Short Stories, Irish literature, Classics, Modern Fiction, Contemporary Literary Fiction, The Japanese Novel, Post Colonial Asian Fiction, The Legacy of the Austro-Hungarian Empire and quality Historical Novels are Among my Interests

Thursday, March 21, 2013

Ethel Rohan A Question and Answer Session with the author of Hard to Say and Cut Trough the Bone

March 1 to March 31
A Question and Answer Session with
Ethel Rohan

I am  very happy and honored  to be able to share with readers of my a blog a Q & A session with Ethel Rohan, a writer I first read last year during Irish Short Story Week Year Two last year.  I have been following her work ever since then and will continue to do so permanently.  She is an immensely talented writer.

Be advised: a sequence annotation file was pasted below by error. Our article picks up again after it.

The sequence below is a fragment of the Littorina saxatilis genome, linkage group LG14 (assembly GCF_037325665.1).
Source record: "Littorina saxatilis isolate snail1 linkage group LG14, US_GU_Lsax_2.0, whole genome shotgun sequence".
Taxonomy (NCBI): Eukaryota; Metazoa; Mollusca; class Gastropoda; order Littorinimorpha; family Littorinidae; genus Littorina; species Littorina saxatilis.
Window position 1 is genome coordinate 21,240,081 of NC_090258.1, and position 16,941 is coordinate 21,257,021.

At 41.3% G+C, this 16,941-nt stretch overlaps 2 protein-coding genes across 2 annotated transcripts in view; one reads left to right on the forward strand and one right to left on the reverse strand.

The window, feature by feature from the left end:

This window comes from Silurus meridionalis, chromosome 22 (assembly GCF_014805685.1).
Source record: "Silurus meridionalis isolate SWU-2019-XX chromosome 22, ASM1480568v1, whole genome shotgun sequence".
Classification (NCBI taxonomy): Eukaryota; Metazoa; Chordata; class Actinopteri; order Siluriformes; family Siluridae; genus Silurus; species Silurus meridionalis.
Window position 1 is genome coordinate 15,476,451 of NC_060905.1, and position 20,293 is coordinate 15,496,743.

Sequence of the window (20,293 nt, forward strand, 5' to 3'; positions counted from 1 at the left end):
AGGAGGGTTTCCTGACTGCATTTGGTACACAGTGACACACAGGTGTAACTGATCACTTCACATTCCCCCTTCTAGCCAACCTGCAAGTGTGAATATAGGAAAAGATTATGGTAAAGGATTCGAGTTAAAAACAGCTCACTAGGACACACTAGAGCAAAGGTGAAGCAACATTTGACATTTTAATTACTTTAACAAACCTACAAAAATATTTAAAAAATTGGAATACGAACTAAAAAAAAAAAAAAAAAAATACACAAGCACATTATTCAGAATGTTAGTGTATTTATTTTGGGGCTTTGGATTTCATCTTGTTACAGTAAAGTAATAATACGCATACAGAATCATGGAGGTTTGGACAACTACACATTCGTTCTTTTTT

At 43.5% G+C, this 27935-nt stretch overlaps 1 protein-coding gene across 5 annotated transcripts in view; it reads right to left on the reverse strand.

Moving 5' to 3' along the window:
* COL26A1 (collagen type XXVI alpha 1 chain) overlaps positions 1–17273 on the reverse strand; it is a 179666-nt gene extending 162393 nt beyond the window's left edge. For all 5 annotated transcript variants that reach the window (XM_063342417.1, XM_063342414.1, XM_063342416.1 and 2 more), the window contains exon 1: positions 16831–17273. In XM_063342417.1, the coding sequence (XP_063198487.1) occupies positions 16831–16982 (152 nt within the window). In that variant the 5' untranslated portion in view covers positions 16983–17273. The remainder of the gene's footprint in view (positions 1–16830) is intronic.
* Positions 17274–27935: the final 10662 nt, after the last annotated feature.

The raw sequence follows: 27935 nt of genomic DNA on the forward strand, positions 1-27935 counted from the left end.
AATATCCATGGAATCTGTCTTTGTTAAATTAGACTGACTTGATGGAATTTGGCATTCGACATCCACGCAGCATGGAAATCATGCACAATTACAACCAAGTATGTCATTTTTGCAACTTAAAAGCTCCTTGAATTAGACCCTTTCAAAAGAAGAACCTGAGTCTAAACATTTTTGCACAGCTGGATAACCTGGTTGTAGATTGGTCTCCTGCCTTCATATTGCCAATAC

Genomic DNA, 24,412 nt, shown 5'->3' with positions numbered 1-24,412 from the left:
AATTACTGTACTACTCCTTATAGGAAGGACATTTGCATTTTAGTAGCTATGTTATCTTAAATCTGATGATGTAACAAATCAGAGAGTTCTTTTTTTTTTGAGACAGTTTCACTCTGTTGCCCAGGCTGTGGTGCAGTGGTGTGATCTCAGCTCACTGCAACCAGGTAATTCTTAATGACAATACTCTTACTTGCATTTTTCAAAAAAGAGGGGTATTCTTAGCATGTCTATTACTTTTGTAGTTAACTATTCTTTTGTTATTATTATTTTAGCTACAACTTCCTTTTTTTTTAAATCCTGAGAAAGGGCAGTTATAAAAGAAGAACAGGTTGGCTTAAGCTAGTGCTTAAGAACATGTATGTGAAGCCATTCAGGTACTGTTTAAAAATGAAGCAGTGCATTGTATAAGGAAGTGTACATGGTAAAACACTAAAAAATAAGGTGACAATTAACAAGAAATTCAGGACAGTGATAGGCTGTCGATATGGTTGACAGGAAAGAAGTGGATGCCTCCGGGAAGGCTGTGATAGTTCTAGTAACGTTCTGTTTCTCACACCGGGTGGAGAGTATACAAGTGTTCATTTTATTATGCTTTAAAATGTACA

Last year I read a story, "Beast and the Bear" by Ethel Rohan, a totally new to me at the time  writer.    I read it during Emerging Irish Women Writers Week.   I never expected to read a story during this week that I would end up regarding as belonging with the greatest short stories of all time.  I read it four times in a row I was so amazed.   Since I read that story for the first time, I have read, I estimate, at least 1000 other short stories including most of the consensus best short stories in the world.  After reading "Beast and the Bear"  again yesterday and this morning I am completely convinced it should already be counted among the world's greatest short stories.  I was in fact so shocked by the power of this story that I wanted to be sure I was not overreacting.  I sent a fellow book blogger whose taste I know to be exquisite and educated through decades of reading short stories and she said only the very best short stories she had ever read, she is an authority on Virginia Woolf, could compare to it.   I know this sounds hyperbolic but it is how I feel.  I do not lightly say a short story written by an author I had never heard of the day before I read it belongs with the work of the greatest of short story writers but that is my opinion.  In a way I felt a sense of satisfaction in that I am open enough in my perceptions and judgments to be able to make such an assertion.